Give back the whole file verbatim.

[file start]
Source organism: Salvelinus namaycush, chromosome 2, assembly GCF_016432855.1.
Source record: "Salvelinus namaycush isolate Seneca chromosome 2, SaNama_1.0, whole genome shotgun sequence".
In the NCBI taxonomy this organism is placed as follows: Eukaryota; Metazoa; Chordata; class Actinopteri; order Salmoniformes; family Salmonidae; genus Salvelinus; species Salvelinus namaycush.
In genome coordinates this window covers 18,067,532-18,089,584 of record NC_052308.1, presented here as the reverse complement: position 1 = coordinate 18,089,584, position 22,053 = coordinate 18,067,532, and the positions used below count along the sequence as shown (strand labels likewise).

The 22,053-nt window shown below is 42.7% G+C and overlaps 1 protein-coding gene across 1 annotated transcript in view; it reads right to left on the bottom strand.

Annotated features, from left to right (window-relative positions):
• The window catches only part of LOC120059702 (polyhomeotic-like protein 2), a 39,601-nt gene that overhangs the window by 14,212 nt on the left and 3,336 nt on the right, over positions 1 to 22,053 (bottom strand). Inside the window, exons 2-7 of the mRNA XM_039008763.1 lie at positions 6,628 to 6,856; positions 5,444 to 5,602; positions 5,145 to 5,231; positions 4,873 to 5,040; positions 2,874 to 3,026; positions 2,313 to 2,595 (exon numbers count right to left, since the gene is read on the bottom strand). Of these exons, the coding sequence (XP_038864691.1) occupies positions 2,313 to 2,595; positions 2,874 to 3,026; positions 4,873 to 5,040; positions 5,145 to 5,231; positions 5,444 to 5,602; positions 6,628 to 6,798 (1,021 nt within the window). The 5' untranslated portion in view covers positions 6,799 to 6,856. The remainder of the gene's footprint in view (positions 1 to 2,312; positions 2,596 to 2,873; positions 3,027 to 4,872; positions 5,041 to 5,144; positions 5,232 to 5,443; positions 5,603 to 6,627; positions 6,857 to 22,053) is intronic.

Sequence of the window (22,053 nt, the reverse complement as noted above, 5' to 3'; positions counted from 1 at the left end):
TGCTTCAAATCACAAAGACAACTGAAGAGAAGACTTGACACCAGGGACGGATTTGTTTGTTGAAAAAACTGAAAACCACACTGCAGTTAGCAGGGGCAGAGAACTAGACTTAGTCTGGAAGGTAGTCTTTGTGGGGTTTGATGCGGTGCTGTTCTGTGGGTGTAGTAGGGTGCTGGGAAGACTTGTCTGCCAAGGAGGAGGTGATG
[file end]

Source organism: Salvelinus namaycush, chromosome 2, assembly GCF_016432855.1.
Source record: "Salvelinus namaycush isolate Seneca chromosome 2, SaNama_1.0, whole genome shotgun sequence".
In the NCBI taxonomy this organism is placed as follows: Eukaryota; Metazoa; Chordata; class Actinopteri; order Salmoniformes; family Salmonidae; genus Salvelinus; species Salvelinus namaycush.
In genome coordinates this window covers 18,067,532-18,089,584 of record NC_052308.1, presented here as the reverse complement: position 1 = coordinate 18,089,584, position 22,053 = coordinate 18,067,532, and the positions used below count along the sequence as shown (strand labels likewise).

The 22,053-nt window shown below is 42.7% G+C and overlaps 1 protein-coding gene across 1 annotated transcript in view; it reads right to left on the bottom strand.

Annotated features, from left to right (window-relative positions):
• The window catches only part of LOC120059702 (polyhomeotic-like protein 2), a 39,601-nt gene that overhangs the window by 14,212 nt on the left and 3,336 nt on the right, over positions 1 to 22,053 (bottom strand). Inside the window, exons 2-7 of the mRNA XM_039008763.1 lie at positions 6,628 to 6,856; positions 5,444 to 5,602; positions 5,145 to 5,231; positions 4,873 to 5,040; positions 2,874 to 3,026; positions 2,313 to 2,595 (exon numbers count right to left, since the gene is read on the bottom strand). Of these exons, the coding sequence (XP_038864691.1) occupies positions 2,313 to 2,595; positions 2,874 to 3,026; positions 4,873 to 5,040; positions 5,145 to 5,231; positions 5,444 to 5,602; positions 6,628 to 6,798 (1,021 nt within the window). The 5' untranslated portion in view covers positions 6,799 to 6,856. The remainder of the gene's footprint in view (positions 1 to 2,312; positions 2,596 to 2,873; positions 3,027 to 4,872; positions 5,041 to 5,144; positions 5,232 to 5,443; positions 5,603 to 6,627; positions 6,857 to 22,053) is intronic.

Sequence of the window (22,053 nt, the reverse complement as noted above, 5' to 3'; positions counted from 1 at the left end):
TGCTTCAAATCACAAAGACAACTGAAGAGAAGACTTGACACCAGGGACGGATTTGTTTGTTGAAAAAACTGAAAACCACACTGCAGTTAGCAGGGGCAGAGAACTAGACTTAGTCTGGAAGGTAGTCTTTGTGGGGTTTGATGCGGTGCTGTTCTGTGGGTGTAGTAGGGTGCTGGGAAGACTTGTCTGCCAAGGAGGAGGTGATG